By PRISCILLA GREEAR, Special to the Bulletin | Published February 8, 2018
DULUTH—Having heard one too many car complaints, Julie Pack resigned after seven years working in customer service for a major automaker. But in switching career gears she discovered a new service plan for life through sharing her love of Christ and uplifting the poor and lowly.
In serving as a middle school catechist at St. Thomas Aquinas Church in Alpharetta, she discerned a calling to education and pursued a master’s degree in theological studies from Spring Hill College while her children attended preschool.
“I wanted to have similar hours as my children and loved religious education at my church and started working towards a master’s degree to become a teacher to lead others on their own faith journey and walk with Jesus,” Pack recalled.
And she had the quintessential mentor, while finishing her degree, in the middle school religion teacher at Holy Redeemer School—her mother, Cheryl FitzGerald.
Afterward, Pack worked for a decade at the nondenominational Christian Wesleyan School as the service coordinator and only Catholic Scripture teacher. While there she developed an appreciation for diverse Christian traditions. But longing to express her faith fully, the time was ripe five years ago to join Notre Dame Academy in Duluth, a Marist and International Baccalaureate School. Having attended Catholic schools, including Belmont Abbey College in North Carolina, Notre Dame was a good fit for Pack. At the academy, she serves as religious education and service learning coordinator.
“My love for Christ and the church grows each day. I am blessed with the opportunity to teach others about our faith, to lead them in worship and to provide opportunities to live the faith through the service to others, so they too can grow in the love of and relationship with Christ,” Pack said. “I love every aspect of my job. Probably the thing I love the most is serving alongside with them and going with them on different service projects.”
At the Archbishop’s Banquet for Catholic Education Jan. 27, Pack was recognized as Notre Dame’s honoree. Leading her cadre of family supporters was her mother, who herself over a decade earlier was Holy Redeemer’s first award recipient.
“I’m following in my mother’s footsteps, and for both of us to have received this kind of honor is quite special,” said Pack. “She’s truly been an inspiration to me and a role model and her faith is definitely an example.”
Pack’s mother was “elated” and “so proud” of her passionate work.
“When she was contacted that she was an honoree, and I had been in 2007-08, I couldn’t believe it and it certainly is deserved by her. She is a very hard worker and very well liked and really cares about people and devotes herself to service within the community with the children at the school,” said FitzGerald, now retired. “She has something going on about every weekend for the kids.”
At Notre Dame, Pack plans all religious activities including the living rosary, May crowning, weekly Masses and morning prayer. And having partnered through the years with over 35 local nonprofits, she single–handedly plans Notre Dame’s regular service projects for each grade, from outings to Clyde’s Kitchen at Crossroads Community Ministries in Atlanta, to serve meals and games with children at Rainbow Village homeless shelter, to the Pope Francis Build for Habitat for Humanity and service at Annandale Village for adults with intellectual disabilities. The youngest students even collect supplies, including cat litter and puppy toys, for the Georgia SPCA animal shelter.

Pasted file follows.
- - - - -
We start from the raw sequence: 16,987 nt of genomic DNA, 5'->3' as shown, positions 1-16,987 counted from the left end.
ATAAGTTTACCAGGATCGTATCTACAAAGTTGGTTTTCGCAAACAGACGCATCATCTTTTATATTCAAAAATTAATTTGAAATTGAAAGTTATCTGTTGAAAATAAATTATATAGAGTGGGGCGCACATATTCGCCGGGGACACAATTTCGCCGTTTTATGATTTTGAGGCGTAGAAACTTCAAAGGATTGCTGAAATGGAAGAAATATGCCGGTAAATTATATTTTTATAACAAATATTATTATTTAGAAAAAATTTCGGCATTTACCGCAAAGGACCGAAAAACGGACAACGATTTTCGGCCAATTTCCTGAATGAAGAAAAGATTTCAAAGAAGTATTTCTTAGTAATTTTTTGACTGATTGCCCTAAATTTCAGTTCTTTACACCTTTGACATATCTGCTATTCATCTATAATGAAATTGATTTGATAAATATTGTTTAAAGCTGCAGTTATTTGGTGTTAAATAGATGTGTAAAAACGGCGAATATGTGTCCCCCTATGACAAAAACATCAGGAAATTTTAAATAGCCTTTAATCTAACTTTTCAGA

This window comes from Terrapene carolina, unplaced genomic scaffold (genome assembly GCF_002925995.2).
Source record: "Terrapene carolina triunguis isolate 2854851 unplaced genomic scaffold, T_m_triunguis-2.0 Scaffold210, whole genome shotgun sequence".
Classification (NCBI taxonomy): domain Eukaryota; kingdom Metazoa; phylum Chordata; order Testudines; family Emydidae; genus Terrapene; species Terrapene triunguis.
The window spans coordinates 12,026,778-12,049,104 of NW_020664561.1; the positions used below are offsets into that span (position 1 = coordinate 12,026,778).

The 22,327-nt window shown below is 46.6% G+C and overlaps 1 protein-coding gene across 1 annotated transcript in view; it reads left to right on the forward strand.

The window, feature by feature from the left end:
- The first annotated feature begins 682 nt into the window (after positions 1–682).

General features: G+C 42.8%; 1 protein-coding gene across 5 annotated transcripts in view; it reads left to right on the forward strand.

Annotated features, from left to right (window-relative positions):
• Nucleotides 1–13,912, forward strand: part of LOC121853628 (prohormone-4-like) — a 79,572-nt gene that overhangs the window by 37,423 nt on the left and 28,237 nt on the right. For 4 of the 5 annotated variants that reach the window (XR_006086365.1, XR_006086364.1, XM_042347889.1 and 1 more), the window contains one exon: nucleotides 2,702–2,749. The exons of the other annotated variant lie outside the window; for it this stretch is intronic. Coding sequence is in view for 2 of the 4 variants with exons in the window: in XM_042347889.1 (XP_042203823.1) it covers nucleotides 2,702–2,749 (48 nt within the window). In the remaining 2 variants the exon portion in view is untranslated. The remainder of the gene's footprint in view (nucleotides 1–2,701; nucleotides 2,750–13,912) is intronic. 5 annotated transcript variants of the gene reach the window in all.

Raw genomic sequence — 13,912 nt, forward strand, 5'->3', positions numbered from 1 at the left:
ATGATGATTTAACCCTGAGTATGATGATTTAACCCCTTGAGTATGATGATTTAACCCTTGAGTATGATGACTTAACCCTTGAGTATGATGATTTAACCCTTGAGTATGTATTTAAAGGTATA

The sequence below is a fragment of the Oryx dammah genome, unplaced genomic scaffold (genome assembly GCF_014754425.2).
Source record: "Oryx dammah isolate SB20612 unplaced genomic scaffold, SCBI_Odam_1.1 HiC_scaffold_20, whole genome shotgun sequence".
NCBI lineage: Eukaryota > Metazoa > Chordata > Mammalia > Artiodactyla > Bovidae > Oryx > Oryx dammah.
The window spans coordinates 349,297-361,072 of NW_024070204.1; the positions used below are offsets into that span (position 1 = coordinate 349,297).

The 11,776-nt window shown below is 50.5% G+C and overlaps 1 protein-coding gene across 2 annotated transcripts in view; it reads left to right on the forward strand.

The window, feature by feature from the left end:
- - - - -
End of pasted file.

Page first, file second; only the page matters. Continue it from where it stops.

Third-grade students collect children’s vitamins for the Amigos for Christ organization that provides education and services to Nicaragua’s poorest. And while amassing their bottles of Flintstones vitamins, students study water contamination issues and Amigos’ health care initiatives. Likewise, all grades’ projects involve reflection on core issues.
“We emphasize service learning. It’s tied to their curriculum that they are studying in the classroom that culminates in a service project that they can actually take action on a particular issue or social injustice going on and to give them a way to make a difference and for them to be able to go out into the community and serve those most in need,” said Pack.
Pack moved continually growing up—even to Saudi Arabia, where her family worshipped underground. On the journey, she deepened her appreciation for the universality of the church as well as other world religions. Celebrating Notre Dame’s international curriculum, she highlighted a recent multicultural Mass where after an opening flag procession students prayed in several languages from French and Spanish to Persian and Arabic.
“It was a beautiful representation of our of our Marist Catholic International Baccalaureate World School community,” she said. “As one teacher remarked, ‘this is what heaven will be like when we get there. All of us united!’”